Andrew Alderson

Andrew Alderson is a sport writer for the Herald on Sunday.

Andrew Alderson: Five reasons why the ICC meeting is important

Narayanaswami Srinivasan (L). Photo / Getty Images.
Narayanaswami Srinivasan (L). Photo / Getty Images.

The prospect of a school of blokes in suits and ties sitting in meetings at the Melbourne Cricket Ground voting on the future of the game mightn't captivate everyone. Andrew Alderson gives five reasons why fans following the latest International Cricket Council meeting need to keep apathy at bay.

1. To make a note of fixtures until 2023.
Previous negotiations gave a "live on your knees rather than die on your feet" impression, raising questions over fairness and equity. It seemed that provided The Big Three's entitlement to the lion's share of revenue from international tournaments was tolerated, then Australia, England and, in particular India, would honour bilateral agreements as an alternative to the Future Tours Programme. Those tours are set to be revealed soon.

2. To ensure the ICC keeps its promises with The Big Three in charge.
New chairman Narayanaswami Srinivasan of India opened his account with this gambit: "In this new structure there is a lot of emphasis on meritocracy.

The glass ceiling has been broken, the associates and affiliates, up-and-coming teams, they can come up and play the longer version." This is either politically correct tosh or we're going to see a genuine hand-up to less well-resourced nations. Still, as New Zealand ICC board representative Martin Snedden concluded: "Having India on the outside [of the ICC previously] resulted in endless disputes which made proper governance difficult. We've moved a considerable distance and are now in a good position to sell commercial rights to ICC events".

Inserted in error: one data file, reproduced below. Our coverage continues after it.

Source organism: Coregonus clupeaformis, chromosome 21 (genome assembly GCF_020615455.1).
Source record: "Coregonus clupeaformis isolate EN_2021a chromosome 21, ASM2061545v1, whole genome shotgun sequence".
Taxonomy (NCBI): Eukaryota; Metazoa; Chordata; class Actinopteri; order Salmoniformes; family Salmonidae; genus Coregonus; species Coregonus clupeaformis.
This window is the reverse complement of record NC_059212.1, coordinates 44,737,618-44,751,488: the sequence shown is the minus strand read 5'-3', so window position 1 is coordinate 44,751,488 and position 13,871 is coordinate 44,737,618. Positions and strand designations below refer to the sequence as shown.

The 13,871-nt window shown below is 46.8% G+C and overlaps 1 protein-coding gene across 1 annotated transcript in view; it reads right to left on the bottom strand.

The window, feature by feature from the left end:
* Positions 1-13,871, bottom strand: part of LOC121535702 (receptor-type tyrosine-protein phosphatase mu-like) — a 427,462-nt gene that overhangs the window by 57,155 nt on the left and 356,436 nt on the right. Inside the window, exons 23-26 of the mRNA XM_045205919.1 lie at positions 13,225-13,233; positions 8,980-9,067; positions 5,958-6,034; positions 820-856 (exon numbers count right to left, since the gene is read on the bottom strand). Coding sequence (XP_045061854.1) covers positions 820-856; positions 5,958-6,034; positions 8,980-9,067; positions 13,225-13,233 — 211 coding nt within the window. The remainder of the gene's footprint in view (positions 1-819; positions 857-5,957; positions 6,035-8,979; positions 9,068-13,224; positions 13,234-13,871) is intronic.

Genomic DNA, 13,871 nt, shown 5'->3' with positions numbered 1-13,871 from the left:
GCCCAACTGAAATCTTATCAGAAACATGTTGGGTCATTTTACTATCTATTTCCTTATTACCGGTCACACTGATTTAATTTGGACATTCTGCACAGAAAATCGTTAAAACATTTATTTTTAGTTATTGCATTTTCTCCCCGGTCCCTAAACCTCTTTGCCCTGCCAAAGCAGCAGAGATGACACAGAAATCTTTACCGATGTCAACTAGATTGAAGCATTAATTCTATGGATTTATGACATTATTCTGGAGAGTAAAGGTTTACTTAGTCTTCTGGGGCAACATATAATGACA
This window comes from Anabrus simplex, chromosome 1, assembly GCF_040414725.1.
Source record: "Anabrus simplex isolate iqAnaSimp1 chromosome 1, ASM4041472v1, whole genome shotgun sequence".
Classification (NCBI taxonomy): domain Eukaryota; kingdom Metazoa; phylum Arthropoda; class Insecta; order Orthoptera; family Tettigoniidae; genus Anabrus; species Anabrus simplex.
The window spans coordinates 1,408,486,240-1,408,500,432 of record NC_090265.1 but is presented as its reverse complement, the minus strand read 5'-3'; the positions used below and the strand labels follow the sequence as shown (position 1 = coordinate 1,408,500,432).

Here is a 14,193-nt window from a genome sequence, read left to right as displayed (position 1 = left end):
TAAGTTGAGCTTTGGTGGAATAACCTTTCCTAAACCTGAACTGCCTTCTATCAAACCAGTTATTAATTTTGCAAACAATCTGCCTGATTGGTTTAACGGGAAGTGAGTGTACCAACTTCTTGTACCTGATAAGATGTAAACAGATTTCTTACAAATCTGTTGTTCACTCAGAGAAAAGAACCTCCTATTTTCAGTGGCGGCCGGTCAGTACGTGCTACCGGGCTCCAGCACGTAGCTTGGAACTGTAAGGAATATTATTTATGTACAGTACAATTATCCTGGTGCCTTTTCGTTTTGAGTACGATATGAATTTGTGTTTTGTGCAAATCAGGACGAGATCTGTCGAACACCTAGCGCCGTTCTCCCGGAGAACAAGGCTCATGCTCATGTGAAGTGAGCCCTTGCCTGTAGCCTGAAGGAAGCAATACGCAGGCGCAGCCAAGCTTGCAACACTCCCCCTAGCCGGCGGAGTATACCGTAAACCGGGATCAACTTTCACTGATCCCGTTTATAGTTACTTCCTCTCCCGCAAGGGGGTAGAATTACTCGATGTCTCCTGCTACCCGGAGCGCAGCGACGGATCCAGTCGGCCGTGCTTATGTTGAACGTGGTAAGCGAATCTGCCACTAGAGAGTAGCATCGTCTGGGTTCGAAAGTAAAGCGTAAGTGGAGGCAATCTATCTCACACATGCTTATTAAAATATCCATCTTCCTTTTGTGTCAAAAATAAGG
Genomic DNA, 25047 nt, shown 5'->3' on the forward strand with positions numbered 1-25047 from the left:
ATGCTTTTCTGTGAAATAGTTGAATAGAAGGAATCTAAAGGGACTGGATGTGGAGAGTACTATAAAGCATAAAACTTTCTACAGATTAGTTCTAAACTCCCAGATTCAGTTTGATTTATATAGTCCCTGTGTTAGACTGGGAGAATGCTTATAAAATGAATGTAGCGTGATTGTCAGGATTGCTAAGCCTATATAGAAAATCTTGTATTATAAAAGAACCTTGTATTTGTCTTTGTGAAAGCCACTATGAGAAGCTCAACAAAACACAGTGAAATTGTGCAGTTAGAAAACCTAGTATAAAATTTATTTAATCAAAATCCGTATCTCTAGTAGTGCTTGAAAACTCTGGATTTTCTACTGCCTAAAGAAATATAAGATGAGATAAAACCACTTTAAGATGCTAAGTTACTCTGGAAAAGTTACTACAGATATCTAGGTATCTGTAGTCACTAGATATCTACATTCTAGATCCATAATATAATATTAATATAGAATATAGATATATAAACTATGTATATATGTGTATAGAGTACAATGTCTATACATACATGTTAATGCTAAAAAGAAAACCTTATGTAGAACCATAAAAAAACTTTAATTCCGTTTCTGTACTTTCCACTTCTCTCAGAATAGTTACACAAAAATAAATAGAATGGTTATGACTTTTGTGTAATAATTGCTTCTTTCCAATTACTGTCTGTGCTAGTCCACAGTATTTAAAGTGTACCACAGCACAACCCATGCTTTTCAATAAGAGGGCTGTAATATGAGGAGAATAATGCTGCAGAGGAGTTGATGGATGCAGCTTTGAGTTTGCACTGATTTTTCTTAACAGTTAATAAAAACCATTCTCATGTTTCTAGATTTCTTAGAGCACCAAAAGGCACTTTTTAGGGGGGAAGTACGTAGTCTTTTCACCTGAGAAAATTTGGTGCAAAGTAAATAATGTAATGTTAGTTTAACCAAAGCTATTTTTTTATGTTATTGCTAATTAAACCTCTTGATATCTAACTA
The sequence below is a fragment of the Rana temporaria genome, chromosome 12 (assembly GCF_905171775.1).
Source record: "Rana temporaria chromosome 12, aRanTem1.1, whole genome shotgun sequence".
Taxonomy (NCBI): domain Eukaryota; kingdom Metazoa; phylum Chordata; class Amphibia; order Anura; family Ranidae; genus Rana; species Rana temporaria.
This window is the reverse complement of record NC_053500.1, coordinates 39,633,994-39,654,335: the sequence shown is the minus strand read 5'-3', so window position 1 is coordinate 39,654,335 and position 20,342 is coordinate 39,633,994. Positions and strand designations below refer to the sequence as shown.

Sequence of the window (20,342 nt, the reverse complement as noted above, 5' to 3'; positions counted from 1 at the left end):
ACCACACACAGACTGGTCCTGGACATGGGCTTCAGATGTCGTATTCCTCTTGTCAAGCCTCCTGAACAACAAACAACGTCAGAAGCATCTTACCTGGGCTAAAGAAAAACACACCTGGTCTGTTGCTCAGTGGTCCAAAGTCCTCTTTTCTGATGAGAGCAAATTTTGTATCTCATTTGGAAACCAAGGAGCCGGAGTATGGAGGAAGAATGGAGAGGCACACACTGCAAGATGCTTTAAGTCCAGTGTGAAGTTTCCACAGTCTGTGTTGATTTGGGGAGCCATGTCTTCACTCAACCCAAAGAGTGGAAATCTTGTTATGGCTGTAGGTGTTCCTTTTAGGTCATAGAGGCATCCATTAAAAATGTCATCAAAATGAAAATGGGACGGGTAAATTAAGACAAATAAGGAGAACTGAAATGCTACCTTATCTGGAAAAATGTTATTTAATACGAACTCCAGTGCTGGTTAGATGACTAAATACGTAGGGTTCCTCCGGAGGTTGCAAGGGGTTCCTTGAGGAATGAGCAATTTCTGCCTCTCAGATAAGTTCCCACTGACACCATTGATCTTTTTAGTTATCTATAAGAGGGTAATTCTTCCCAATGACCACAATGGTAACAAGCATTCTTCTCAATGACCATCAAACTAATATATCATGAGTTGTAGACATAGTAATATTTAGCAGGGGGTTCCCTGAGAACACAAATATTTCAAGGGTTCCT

3. To keep an eye out for Quislings and Uncle Toms
The term Quisling was coined by The Times in 1940 after Norwegian Vidkun Quisling. He sided with the Nazis and was rewarded with power in a puppet government before his later execution. Basically those who collaborate with an occupying force get (sometimes temporary) power. An 'Uncle Tom' originates from the Harriet Beecher Stowe novel Uncle Tom's Cabin noting someone subservient to perceived authority figures. Muhammad Ali was fond of using the term to aggravate Joe Frazier.

4. To see democracy in action?
The ICC members, by allowing the creation of the five-member Executive Committee (with compulsory representatives from India, Australia and England) gifted control to The Big Three. ExCo must be accountable to the board but, according to the draft paper released earlier this year, will be "the sole recommendation committee on all constitutional, personnel, integrity, ethics, development and nominations matters". Former ICC president Ehsan Mani suggested it should consist of seven members including two independents to offer balance so The Big Three don't have an automatic veto.

5. To be entertained
On Thursday Srinivasan said: "I can't accept that cricket has an image problem". This would be amusing if the allegations of corruption, the occurrence of regular match-fixing and the perception of bullying by The Big Three weren't so prevalent. Srinivasan's love of cricket is undisputed but such statements points to a disturbing disconnect from fans.

- Herald on Sunday

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